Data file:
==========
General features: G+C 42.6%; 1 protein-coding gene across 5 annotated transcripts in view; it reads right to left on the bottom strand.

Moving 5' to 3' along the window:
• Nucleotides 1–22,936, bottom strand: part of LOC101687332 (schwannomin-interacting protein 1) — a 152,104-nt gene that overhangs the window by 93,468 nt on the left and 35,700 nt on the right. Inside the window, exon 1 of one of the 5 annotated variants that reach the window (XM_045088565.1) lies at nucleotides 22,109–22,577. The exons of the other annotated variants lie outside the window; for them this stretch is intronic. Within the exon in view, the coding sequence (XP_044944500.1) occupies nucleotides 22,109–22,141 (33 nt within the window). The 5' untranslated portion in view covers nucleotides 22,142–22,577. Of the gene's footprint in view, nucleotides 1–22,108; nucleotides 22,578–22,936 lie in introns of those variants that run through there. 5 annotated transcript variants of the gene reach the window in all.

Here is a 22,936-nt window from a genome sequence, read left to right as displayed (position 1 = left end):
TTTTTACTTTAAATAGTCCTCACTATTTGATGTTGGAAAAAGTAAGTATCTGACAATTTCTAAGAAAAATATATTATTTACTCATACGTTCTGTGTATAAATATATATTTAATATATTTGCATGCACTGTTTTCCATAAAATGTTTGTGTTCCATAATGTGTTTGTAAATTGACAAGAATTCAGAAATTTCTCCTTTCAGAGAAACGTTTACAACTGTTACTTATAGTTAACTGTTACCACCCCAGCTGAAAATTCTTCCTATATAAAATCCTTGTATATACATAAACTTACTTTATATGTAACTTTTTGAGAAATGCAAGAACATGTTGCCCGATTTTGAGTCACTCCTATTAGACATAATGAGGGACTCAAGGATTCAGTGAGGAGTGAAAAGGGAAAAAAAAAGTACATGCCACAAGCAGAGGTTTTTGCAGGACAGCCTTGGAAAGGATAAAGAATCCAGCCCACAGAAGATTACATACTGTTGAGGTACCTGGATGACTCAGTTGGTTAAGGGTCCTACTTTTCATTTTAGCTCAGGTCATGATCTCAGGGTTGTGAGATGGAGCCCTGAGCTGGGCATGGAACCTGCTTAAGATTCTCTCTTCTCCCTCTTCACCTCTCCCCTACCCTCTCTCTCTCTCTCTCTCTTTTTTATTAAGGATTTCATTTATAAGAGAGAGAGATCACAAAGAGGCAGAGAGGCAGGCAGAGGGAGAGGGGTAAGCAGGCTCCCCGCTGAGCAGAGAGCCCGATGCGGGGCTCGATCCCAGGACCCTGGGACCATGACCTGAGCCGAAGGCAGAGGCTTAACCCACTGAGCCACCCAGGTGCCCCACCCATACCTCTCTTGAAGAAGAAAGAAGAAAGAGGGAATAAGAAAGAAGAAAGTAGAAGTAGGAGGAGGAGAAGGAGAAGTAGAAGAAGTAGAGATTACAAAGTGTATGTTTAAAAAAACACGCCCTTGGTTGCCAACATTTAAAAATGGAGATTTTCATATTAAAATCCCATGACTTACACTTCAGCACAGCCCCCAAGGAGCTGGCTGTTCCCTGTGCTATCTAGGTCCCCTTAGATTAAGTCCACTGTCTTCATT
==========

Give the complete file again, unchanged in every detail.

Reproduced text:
General features: G+C 42.6%; 1 protein-coding gene across 5 annotated transcripts in view; it reads right to left on the bottom strand.

Moving 5' to 3' along the window:
• Nucleotides 1–22,936, bottom strand: part of LOC101687332 (schwannomin-interacting protein 1) — a 152,104-nt gene that overhangs the window by 93,468 nt on the left and 35,700 nt on the right. Inside the window, exon 1 of one of the 5 annotated variants that reach the window (XM_045088565.1) lies at nucleotides 22,109–22,577. The exons of the other annotated variants lie outside the window; for them this stretch is intronic. Within the exon in view, the coding sequence (XP_044944500.1) occupies nucleotides 22,109–22,141 (33 nt within the window). The 5' untranslated portion in view covers nucleotides 22,142–22,577. Of the gene's footprint in view, nucleotides 1–22,108; nucleotides 22,578–22,936 lie in introns of those variants that run through there. 5 annotated transcript variants of the gene reach the window in all.

Here is a 22,936-nt window from a genome sequence, read left to right as displayed (position 1 = left end):
TTTTTACTTTAAATAGTCCTCACTATTTGATGTTGGAAAAAGTAAGTATCTGACAATTTCTAAGAAAAATATATTATTTACTCATACGTTCTGTGTATAAATATATATTTAATATATTTGCATGCACTGTTTTCCATAAAATGTTTGTGTTCCATAATGTGTTTGTAAATTGACAAGAATTCAGAAATTTCTCCTTTCAGAGAAACGTTTACAACTGTTACTTATAGTTAACTGTTACCACCCCAGCTGAAAATTCTTCCTATATAAAATCCTTGTATATACATAAACTTACTTTATATGTAACTTTTTGAGAAATGCAAGAACATGTTGCCCGATTTTGAGTCACTCCTATTAGACATAATGAGGGACTCAAGGATTCAGTGAGGAGTGAAAAGGGAAAAAAAAAGTACATGCCACAAGCAGAGGTTTTTGCAGGACAGCCTTGGAAAGGATAAAGAATCCAGCCCACAGAAGATTACATACTGTTGAGGTACCTGGATGACTCAGTTGGTTAAGGGTCCTACTTTTCATTTTAGCTCAGGTCATGATCTCAGGGTTGTGAGATGGAGCCCTGAGCTGGGCATGGAACCTGCTTAAGATTCTCTCTTCTCCCTCTTCACCTCTCCCCTACCCTCTCTCTCTCTCTCTCTCTTTTTTATTAAGGATTTCATTTATAAGAGAGAGAGATCACAAAGAGGCAGAGAGGCAGGCAGAGGGAGAGGGGTAAGCAGGCTCCCCGCTGAGCAGAGAGCCCGATGCGGGGCTCGATCCCAGGACCCTGGGACCATGACCTGAGCCGAAGGCAGAGGCTTAACCCACTGAGCCACCCAGGTGCCCCACCCATACCTCTCTTGAAGAAGAAAGAAGAAAGAGGGAATAAGAAAGAAGAAAGTAGAAGTAGGAGGAGGAGAAGGAGAAGTAGAAGAAGTAGAGATTACAAAGTGTATGTTTAAAAAAACACGCCCTTGGTTGCCAACATTTAAAAATGGAGATTTTCATATTAAAATCCCATGACTTACACTTCAGCACAGCCCCCAAGGAGCTGGCTGTTCCCTGTGCTATCTAGGTCCCCTTAGATTAAGTCCACTGTCTTCATT